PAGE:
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Rock 'n' roll songs about cars have lost their way

Dude, where's my car song?

While you were electronically adjusting your side-view mirrors or being guided by GPS or reading the external temperature gauge, a curious thing happened in rock: The car-song trend sputtered and lurched and finally went kaput.

According to the diagnostics, those revving automobile engines – the inspiration for countless rock 'n' roll songs, from the Cadillac-Ford race of Chuck Berry's classic “Maybellene” to Bruce Springsteen's rhapsody about “a '69 Chevy with a 396 / Fuelie heads and a Hurst on the floor” in “Racing in the Street” – have gone silent.

“They ain't writin' car songs no more,” laments Paul Grushkin, author of “Rockin' Down the Highway: The Cars and People That Made Rock Roll.”

“They ran their course; they did their thing,” says Brian Wilson, co-author of some of rock's greatest car songs, both for Jan & Dean (“Dead Man's Curve,” “Drag City”) and his own group, the Beach Boys, who released automotive-themed tunes in the 1960s. Among them: “409,” which celebrated Chevrolet's new 409-cubic-inch V-8 engine.

As a genre, rock 'n' roll fetishized cars from the get-go. Indeed, the ongoing debate over the starting point of rock music usually includes Ike Turner's fuzzed-out 1951 chart-topper, “Rocket 88,” a paean to the Oldsmobile 88 on which Jackie Brenston sang of a “V-8 motor and this modern design / My convertible top and the gals don't mind.”

A caravan of car songs followed, spanning decades, makes and models.

The metaphor evolves

Today, there are still automotive references in popular music, particularly in hip-hop. But they're usually brief mentions that often aren't about cars at all; instead, they're sexual metaphors (“Girl you look just like my cars; I wanna wax it,” R. Kelly sings) or status signifiers (“I deserve to do these numbers / The kid that made that deserves that Maybach,” Kanye West raps).

The few later-model car songs that have been released by brand-name artists aren't actually car songs at all, as with Audioslave's “Getaway Car,” a 2002 album track about escaping a relationship, or Tracy Chapman's “Fast Car,” a 1988 hit about a cycle of poverty and substance abuse.

Back before cars became utilitarian things – Point A-to-Point B conveyances – cars and rock 'n' roll defined youth culture, screaming power and freedom and individuality. “The whole obsession of cars in rock music was a reflection of teenage culture,” says Bob Merlis, a music publicist and automotive journalist who curated two “Cars and Guitars” exhibits for the Petersen Automotive Museum in Los Angeles. “The car was a very exotic thing that gave the teenager a place of his own, or her own. It's where you'd go to escape your parents.”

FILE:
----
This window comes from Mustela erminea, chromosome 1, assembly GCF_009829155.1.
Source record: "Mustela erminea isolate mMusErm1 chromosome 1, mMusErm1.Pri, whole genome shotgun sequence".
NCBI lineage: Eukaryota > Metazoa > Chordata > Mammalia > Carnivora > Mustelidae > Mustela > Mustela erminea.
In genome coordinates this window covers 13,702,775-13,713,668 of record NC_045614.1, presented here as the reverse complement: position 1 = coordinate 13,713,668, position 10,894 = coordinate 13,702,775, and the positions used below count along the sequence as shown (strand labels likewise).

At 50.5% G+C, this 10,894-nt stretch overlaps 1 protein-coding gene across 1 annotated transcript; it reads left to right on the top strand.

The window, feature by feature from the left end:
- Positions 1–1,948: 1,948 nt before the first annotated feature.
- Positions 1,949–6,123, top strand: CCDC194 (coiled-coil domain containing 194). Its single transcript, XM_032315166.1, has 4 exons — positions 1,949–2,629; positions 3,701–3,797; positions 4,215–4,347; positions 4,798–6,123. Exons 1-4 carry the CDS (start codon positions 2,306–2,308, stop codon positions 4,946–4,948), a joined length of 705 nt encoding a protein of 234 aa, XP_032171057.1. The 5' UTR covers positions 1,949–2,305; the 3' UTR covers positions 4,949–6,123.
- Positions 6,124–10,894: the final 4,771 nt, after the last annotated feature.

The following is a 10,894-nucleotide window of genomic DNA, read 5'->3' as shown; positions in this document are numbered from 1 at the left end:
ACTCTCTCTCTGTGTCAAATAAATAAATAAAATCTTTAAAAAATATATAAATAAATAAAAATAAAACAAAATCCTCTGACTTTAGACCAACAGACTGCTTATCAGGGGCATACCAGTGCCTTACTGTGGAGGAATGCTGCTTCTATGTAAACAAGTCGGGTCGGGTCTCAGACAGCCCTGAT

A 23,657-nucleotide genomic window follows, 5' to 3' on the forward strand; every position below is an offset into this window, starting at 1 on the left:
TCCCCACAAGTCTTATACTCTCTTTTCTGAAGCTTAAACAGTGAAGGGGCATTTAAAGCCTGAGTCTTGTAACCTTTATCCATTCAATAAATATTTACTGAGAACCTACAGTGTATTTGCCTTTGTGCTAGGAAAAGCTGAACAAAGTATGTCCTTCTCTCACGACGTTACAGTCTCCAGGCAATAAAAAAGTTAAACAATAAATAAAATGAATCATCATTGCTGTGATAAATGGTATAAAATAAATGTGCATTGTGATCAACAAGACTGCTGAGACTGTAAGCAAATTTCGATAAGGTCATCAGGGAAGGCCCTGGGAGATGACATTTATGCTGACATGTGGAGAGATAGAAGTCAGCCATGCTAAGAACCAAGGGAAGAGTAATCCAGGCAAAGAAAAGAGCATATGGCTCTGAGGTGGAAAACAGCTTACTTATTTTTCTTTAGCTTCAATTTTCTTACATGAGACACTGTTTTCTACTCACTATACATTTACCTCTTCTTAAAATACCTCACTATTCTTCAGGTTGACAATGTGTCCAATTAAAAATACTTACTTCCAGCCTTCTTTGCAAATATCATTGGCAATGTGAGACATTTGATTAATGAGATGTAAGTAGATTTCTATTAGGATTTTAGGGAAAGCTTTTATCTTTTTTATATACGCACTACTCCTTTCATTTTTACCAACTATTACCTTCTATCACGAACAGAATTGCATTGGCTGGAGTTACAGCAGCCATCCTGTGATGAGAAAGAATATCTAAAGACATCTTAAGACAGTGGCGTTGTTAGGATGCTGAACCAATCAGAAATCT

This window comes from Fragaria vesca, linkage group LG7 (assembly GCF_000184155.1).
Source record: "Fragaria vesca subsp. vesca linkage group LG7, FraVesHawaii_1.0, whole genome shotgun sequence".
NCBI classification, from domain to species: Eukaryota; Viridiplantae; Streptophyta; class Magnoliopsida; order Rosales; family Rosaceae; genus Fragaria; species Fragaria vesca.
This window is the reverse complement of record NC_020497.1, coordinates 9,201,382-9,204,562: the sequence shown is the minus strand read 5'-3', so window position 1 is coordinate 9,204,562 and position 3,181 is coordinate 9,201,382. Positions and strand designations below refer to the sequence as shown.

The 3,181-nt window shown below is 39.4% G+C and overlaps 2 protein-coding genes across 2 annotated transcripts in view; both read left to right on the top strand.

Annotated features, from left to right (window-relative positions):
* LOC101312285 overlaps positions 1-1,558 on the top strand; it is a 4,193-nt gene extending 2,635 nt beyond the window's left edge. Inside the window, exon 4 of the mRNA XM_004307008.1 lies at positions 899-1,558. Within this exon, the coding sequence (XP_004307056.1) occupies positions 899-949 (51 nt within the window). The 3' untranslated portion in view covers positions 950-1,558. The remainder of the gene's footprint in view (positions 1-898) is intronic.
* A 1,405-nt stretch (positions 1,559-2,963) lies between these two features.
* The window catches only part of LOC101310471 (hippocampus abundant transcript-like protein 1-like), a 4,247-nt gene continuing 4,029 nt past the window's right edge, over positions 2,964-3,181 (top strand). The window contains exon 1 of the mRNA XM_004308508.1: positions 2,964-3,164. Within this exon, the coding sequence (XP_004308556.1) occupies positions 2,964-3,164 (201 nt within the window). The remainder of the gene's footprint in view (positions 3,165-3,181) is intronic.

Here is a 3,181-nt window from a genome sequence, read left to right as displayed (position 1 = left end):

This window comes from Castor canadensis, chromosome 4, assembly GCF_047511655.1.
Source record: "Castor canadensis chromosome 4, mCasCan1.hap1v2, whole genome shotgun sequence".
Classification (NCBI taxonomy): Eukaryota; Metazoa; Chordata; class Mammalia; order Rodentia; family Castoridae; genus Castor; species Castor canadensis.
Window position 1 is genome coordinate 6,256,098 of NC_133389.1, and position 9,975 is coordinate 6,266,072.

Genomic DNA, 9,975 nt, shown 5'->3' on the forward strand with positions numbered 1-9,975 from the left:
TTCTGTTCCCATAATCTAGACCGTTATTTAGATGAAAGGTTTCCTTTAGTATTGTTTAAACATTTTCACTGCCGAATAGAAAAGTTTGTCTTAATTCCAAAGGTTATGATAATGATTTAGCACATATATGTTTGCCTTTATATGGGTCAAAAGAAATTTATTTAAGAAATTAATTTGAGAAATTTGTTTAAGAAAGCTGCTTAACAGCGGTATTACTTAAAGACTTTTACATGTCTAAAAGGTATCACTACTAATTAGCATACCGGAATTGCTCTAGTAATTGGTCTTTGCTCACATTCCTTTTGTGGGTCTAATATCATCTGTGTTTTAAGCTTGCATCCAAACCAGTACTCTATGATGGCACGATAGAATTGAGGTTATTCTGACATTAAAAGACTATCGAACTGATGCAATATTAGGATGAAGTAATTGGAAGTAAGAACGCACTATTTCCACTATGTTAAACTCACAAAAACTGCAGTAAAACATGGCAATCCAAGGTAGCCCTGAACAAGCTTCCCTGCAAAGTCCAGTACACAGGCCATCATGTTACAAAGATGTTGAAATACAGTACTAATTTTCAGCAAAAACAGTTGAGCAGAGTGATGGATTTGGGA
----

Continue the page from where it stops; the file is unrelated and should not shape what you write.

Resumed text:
To Dean Torrance, cars represented freedom and creative expression. But, he says now, he wasn't thinking about cars quite so deeply in the 1960s, when his group, Jan & Dean, had success with several automotive-themed songs, including “Little Old Lady From Pasadena,” about a Super Stock Dodge that tore up the quiet streets of Pasadena, Calif.

“It was just the only other thing we knew anything about,” Torrance says from his Orange County home. “We started out writing about boy-girl situations and our surfboards. There had to be something else to write about. What else did we know anything about? Cars!”

‘The romance is gone'

In the early 1960s, Wilson and the rest of the Beach Boys were infatuated with cars along – with girls and surfing – and they turned their obsession into a minor industry, with hits including “Little Deuce Coupe” (about a lightning-fast 1932 Ford) and “Shut Down” (detailing a drag race between a Super Stock 1962 Dodge Dart and a 1963 Chevrolet Corvette Stingray). If Chuck Berry was behind the wheel of the bandwagon, then Wilson was riding shotgun.

But Wilson gave up the seat years ago. In a telephone interview, he says he can't remember the last time he came up with a song about automobiles.

“I was always fascinated by cars,” he says. “They made me think of the competitiveness of life. I still like cars, but I don't write about them anymore.”

Do you blame him?

Personal cars circa 2008 tend to be impersonal, ubiquitous and inherently uninteresting weapons of mass environmental destruction.

“There's not as much focus on car culture these days,” says Merlis, the automotive writer and music publicist whose clients include the noted gearheads and occasional car-song singers in ZZ Top. “People need cars, they drive them, but they (complain) about putting gas in them. They're so anonymous. The romance is gone.

“What's still there is mostly nostalgic: ‘Remember that '57 T-Bird blah blah blah.' Younger people don't relate to that.”

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